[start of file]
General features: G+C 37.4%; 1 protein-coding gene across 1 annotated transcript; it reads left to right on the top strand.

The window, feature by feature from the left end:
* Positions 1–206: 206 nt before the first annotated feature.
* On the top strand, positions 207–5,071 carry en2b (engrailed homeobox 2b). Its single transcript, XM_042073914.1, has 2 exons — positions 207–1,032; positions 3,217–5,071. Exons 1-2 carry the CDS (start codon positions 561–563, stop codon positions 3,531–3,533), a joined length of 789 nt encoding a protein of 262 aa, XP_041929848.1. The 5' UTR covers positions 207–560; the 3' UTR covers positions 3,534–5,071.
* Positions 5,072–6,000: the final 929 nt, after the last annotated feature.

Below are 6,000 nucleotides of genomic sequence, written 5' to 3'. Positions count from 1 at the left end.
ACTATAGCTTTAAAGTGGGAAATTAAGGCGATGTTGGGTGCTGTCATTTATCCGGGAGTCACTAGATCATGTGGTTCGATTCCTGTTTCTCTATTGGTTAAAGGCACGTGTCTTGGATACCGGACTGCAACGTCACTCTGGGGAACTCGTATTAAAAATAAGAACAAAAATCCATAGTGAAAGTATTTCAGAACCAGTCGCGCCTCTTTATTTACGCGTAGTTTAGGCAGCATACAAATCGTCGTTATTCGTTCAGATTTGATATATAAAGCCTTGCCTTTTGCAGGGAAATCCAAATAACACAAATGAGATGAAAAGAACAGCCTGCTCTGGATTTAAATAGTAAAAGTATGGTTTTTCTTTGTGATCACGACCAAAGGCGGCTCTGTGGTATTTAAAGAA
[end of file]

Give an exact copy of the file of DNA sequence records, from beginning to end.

General features: G+C 37.4%; 1 protein-coding gene across 1 annotated transcript; it reads left to right on the top strand.

The window, feature by feature from the left end:
* Positions 1–206: 206 nt before the first annotated feature.
* On the top strand, positions 207–5,071 carry en2b (engrailed homeobox 2b). Its single transcript, XM_042073914.1, has 2 exons — positions 207–1,032; positions 3,217–5,071. Exons 1-2 carry the CDS (start codon positions 561–563, stop codon positions 3,531–3,533), a joined length of 789 nt encoding a protein of 262 aa, XP_041929848.1. The 5' UTR covers positions 207–560; the 3' UTR covers positions 3,534–5,071.
* Positions 5,072–6,000: the final 929 nt, after the last annotated feature.

Below are 6,000 nucleotides of genomic sequence, written 5' to 3'. Positions count from 1 at the left end.
ACTATAGCTTTAAAGTGGGAAATTAAGGCGATGTTGGGTGCTGTCATTTATCCGGGAGTCACTAGATCATGTGGTTCGATTCCTGTTTCTCTATTGGTTAAAGGCACGTGTCTTGGATACCGGACTGCAACGTCACTCTGGGGAACTCGTATTAAAAATAAGAACAAAAATCCATAGTGAAAGTATTTCAGAACCAGTCGCGCCTCTTTATTTACGCGTAGTTTAGGCAGCATACAAATCGTCGTTATTCGTTCAGATTTGATATATAAAGCCTTGCCTTTTGCAGGGAAATCCAAATAACACAAATGAGATGAAAAGAACAGCCTGCTCTGGATTTAAATAGTAAAAGTATGGTTTTTCTTTGTGATCACGACCAAAGGCGGCTCTGTGGTATTTAAAGAA